How to Protect your Product from China Counterfeiting with 360° Trademark Protection

How to stop counterfeit products from China
Wall out counterfeits of your products

When American and European and Australian companies would come to my law firm for China trademarks to protect their brand names from Chinese copycats, we would tell them that applying for such a trademark would take about a week, but actually getting that trademark could take more than a year. We would then say that until they actually get their Chinese trademark we would be pretty much powerless to stop companies in China from using their brand name. Most didn’t bat an eye at this

E-commerce has changed that, such that now when one of our China trademark lawyers tells a client that securing their China trademark will take a year, those who are selling their product online (which these days is almost everybody) push back and want to know what to do in the meantime to protect against copycats.

Our response, simplified a bit, is to say that they need to focus on “building IP walls outside China.” So for example, if they are selling their product in the United States and in Spain (where I am right now, having just attended a conference put on by our Barcelona lawyers) they should focus on protecting those two countries. The way to do this is to, among other things, secure trademarks in those two countries as quickly as possible.

Though a U.S. and a Spain trademark will not, technically, do a thing in terms of trademark protection in China, it can still be valuable in getting offending ads taken down off Chinese websites such as Alibaba. If “your” product shows up on Alibaba and you have no registered IP, the odds of your getting Alibaba to take it down from an Alibaba website are slim. If your product shows up on Alibaba and you have a registered Chinese trademark that is being infringed by something on an Alibaba website, the odds of your getting that offending ad taken down from Alibaba are good. If you have a Spain trademark and there is an ad on Alibaba clearly targeted at Spain that infringes on your Spain trademark, your odds of getting that ad taken down from Alibaba are not bad, which is a whole lot better odds than if you did not have the Spain trademark at all. The same holds true for the United States.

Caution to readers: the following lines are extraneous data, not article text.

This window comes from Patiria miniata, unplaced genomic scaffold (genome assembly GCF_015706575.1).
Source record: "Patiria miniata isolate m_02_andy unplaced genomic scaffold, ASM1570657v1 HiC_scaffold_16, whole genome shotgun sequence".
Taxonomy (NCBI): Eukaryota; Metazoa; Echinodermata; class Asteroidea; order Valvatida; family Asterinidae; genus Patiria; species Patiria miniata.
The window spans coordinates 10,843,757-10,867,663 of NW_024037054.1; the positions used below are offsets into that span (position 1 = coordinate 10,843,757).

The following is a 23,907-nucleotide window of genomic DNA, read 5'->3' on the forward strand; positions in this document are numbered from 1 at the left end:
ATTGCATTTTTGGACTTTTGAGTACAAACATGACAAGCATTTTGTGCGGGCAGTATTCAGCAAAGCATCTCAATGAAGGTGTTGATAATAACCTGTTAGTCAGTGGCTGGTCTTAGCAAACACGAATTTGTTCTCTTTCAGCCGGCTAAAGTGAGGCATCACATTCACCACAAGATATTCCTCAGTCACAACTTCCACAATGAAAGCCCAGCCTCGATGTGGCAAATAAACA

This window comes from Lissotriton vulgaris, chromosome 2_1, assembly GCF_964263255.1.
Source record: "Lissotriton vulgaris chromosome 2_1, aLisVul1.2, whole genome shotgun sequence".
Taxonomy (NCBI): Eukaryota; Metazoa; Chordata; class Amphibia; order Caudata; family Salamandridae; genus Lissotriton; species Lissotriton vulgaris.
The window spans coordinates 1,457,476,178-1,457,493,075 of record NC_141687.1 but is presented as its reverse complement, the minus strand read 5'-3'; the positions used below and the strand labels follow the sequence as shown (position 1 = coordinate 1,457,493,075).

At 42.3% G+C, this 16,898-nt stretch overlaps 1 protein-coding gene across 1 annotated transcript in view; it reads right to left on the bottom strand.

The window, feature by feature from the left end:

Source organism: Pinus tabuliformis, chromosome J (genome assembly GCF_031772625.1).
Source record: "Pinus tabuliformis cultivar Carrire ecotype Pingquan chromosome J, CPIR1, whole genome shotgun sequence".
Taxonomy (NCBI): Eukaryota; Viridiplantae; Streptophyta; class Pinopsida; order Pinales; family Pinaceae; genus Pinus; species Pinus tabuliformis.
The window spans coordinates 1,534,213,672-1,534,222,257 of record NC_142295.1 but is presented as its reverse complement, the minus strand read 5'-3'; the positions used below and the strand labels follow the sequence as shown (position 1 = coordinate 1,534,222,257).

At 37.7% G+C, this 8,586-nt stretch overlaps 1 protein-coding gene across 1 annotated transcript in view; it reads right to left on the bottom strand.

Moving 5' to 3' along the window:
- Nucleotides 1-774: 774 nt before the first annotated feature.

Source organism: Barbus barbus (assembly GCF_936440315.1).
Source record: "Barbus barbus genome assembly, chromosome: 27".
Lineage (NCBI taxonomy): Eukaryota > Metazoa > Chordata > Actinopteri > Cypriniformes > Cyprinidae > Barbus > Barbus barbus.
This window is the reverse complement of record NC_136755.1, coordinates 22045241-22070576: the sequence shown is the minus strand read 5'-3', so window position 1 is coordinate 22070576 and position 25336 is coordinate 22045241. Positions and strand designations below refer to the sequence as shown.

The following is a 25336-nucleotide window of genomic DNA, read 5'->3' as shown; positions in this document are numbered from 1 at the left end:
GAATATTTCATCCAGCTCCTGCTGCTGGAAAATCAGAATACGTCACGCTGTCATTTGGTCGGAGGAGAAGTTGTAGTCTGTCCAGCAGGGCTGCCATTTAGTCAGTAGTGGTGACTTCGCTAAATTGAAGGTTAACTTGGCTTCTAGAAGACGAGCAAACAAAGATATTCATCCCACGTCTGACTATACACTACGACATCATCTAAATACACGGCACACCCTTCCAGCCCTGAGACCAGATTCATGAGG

Of equal importance though is that if you have a United States trademark on your product you can use that trademark to try to keep the offending product from China from reaching the United States. You can do this by working with US Customs and Border Protection, which is authorized to block, detain and seize incoming products that violate U.S. intellectual property rights. The EU and Spain have similar procedures.

One of the best ways to get US Customs on your side to block incoming infringing goods is to secure a registered US trademark and then record that trademark with US Customs and Border Protection. If you record your trademark with US Customs, it will go into its database and if US Customs spots incoming product that infringes on a trademark in its database, it will usually not allow the offending product to go through customs and it will alert you to its arrival. The notice to you from US customs will usually include the names and addresses of the manufacturer, exporter and importer.

And all this for the low low cost of around $200. Once you get your China trademark, you should consider registering that with China Customs to get that government agency working for you on the China side to help prevent infringing product from leaving China in the first place. See How To Register Your China Trademark With China Customs.

For effective IP protection, think 360°.

This article was written by Dan Harris and published on China Law Blog. Original Post:      

View the original article here.

Dan Harris

Dan Harris is internationally regarded as a leading authority on legal matters related to doing business in China and in other emerging economies in Asia. Forbes Magazine, Business Week, Fortune Magazine, BBC News, The Wall Street Journal, The Washington Post, The Economist, CNBC, The New York Times, and many other major media players, have looked to him for his perspective on international law issues.